Case-control studies relying upon NHTSA’s FARS drug data provide inconclusive results.
A NHTSA-sponsored 2015 study is frequently mentioned as support by the marijuana lobby that there is no link between THC use and crash risk.  The study failed to find a link between THC use and crash risk. Regardless of the media reporting otherwise, that is not the same as finding there is no link. Especially with a study that was not designed to find a link in the first place:
- Perhaps due to a limited sample size, the study failed to find a link between crash risk and any drug or drug combination other than alcohol, even though all of the other drugs studied have been shown to have a higher crash risk than that posed by THC.
- Unlike a true epidemiological study, this one did not include observations of all subjects in the study pool, only those who volunteered to be included. It is hard to imagine why a driver knowing he/she was impaired by THC would volunteer to be included, but some did.
- At least 413 of the 3,095 test subjects were innocent victims who were involved in a crash, but did not cause one of the 2,682 crashes.
- The study did not include any freeway crashes. There were only 15 fatalities studied, which limits the usefulness of the study.
- The study locale had a low prevalence of drug use. Only 14.4% compared with a 19-22% prevalence nationally.
These studies also provide convincing evidence that THC impairment increases crash risk.
Unbiased organizations that have reviewed the data conclude that THC use increases crash risk:
- Colorado Department of Public Health and Environment – “There is substantial evidence that recent marijuana use increases the risk of a motor vehicle crash.”
- National Safety Council – Alcohol, Drugs, and Impairment Division – “It is concluded that it is unsafe to operate a vehicle or other complex equipment while under the influence of cannabis, due to the increased risk of death to the operator and the public.”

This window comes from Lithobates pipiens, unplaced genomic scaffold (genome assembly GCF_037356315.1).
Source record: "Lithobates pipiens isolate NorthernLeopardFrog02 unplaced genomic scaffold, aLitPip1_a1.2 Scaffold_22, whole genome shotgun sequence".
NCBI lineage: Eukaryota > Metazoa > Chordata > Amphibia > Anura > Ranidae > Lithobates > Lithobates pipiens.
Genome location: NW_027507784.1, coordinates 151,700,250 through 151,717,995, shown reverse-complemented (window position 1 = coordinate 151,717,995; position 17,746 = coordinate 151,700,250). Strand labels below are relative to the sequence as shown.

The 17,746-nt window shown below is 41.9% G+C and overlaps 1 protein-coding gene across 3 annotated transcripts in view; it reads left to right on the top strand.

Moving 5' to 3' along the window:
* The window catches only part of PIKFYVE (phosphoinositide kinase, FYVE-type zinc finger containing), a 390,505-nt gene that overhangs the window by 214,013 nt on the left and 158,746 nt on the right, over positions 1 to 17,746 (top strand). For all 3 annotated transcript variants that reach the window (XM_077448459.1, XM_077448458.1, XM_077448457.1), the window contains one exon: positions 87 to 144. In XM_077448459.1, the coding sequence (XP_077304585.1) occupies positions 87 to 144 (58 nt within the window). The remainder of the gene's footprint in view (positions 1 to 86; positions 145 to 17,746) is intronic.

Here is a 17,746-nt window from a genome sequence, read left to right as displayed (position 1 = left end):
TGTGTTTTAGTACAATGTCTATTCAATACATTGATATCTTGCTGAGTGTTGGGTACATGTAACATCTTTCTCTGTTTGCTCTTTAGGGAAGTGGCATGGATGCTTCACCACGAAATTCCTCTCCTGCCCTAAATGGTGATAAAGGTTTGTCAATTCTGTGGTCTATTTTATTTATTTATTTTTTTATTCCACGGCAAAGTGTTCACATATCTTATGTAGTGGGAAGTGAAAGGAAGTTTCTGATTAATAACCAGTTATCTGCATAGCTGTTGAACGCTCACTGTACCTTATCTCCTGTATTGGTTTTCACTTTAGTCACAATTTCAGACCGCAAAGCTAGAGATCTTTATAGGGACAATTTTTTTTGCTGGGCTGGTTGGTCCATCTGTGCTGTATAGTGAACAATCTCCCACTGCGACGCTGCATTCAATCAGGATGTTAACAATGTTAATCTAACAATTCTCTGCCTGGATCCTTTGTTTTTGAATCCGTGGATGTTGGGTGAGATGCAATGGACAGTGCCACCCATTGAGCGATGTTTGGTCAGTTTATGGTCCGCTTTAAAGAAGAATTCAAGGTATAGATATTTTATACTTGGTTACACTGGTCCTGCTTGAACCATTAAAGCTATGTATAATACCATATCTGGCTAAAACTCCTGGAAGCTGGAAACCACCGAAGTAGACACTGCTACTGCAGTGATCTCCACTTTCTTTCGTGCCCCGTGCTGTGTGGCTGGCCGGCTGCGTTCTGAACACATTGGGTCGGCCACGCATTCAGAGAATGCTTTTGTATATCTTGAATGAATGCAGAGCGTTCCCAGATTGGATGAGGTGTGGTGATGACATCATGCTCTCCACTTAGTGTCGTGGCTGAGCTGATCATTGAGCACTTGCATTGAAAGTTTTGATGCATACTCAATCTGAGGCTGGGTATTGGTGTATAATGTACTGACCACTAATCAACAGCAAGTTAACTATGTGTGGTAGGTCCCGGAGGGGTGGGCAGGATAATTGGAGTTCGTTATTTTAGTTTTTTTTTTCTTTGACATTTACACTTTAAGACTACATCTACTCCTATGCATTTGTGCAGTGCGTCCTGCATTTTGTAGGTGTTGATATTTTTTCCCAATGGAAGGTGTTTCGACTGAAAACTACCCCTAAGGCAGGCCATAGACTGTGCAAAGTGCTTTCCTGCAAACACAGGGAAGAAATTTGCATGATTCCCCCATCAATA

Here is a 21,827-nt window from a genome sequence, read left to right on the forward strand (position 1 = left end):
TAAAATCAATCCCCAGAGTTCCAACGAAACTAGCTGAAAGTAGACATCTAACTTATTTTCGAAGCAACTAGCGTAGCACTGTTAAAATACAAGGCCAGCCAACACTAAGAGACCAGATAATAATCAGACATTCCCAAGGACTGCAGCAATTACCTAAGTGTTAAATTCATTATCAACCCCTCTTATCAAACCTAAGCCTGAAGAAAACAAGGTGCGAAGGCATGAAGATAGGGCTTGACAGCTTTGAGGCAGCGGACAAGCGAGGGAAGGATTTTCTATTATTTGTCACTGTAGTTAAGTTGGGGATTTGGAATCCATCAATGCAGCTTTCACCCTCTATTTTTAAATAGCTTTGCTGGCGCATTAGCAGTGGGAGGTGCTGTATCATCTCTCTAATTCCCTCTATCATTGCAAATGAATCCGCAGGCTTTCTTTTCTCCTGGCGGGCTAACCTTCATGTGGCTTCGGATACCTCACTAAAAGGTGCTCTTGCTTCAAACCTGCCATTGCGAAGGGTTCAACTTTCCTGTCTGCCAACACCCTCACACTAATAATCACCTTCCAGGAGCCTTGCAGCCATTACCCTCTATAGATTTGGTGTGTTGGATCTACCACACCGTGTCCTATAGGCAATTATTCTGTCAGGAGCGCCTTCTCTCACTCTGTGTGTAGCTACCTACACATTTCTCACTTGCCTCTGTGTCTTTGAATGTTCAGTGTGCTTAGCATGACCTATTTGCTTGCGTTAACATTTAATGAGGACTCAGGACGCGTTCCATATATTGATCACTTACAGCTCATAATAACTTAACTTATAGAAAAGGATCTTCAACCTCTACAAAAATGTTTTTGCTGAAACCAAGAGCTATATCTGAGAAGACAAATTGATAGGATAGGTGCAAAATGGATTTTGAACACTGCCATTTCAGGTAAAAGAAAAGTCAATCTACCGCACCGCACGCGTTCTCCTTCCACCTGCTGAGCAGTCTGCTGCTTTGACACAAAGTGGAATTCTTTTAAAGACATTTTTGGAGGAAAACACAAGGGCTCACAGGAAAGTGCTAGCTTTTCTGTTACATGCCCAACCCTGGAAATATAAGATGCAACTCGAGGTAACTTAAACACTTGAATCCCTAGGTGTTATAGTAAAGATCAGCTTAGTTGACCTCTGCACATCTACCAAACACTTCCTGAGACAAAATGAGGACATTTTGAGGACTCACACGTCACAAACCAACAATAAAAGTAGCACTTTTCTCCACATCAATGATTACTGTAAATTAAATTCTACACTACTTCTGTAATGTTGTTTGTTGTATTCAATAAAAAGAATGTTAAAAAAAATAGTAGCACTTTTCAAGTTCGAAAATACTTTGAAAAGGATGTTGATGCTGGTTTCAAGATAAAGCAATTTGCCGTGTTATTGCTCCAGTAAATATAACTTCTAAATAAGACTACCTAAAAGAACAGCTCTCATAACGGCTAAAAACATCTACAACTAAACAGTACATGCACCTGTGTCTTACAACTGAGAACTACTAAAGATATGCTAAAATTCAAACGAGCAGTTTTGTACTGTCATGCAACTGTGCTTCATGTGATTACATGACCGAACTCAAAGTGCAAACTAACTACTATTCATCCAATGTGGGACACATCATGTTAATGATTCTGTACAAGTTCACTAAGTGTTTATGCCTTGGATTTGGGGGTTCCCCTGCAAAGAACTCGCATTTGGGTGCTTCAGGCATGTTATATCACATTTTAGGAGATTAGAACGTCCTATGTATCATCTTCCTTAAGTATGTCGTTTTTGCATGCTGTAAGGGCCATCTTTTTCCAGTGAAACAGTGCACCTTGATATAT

Critique of CDC’s supporting reasons for their statement
- “An accurate roadside test for drug levels in the body doesn’t exist.”
That is irrelevant. There is no roadside test for alcohol levels that is sufficiently accurate to be admissible in court to prove a violation of DUI per se laws either. Yet we have convincing evidence of alcohol’s role in causing crashes. The alcohol evidence in accepted studies came not from roadside tests but from evidentiary tests on either blood or breath, neither of which is done at the roadside.
- “Marijuana can remain in a user’s system for days or weeks after last use.”
That is not true. Marijuana does not get into a user’s system, much less remain there. It can’t. It’s a plant. Roots, stems, leaves and all. What does get into a users’ system is the chemical constituents of marijuana such as THC. THC doesn’t remain in a user’s blood for weeks unless the user is an addict in which case it’s unlikely that the user would be abstinent for weeks. What does remain in users’ blood for weeks is carboxy-THC, the inactive metabolite of THC. Imprecise language such as was used in the CDC publication add to the confusion of THC’s role in crash initiation, rather than providing clarity.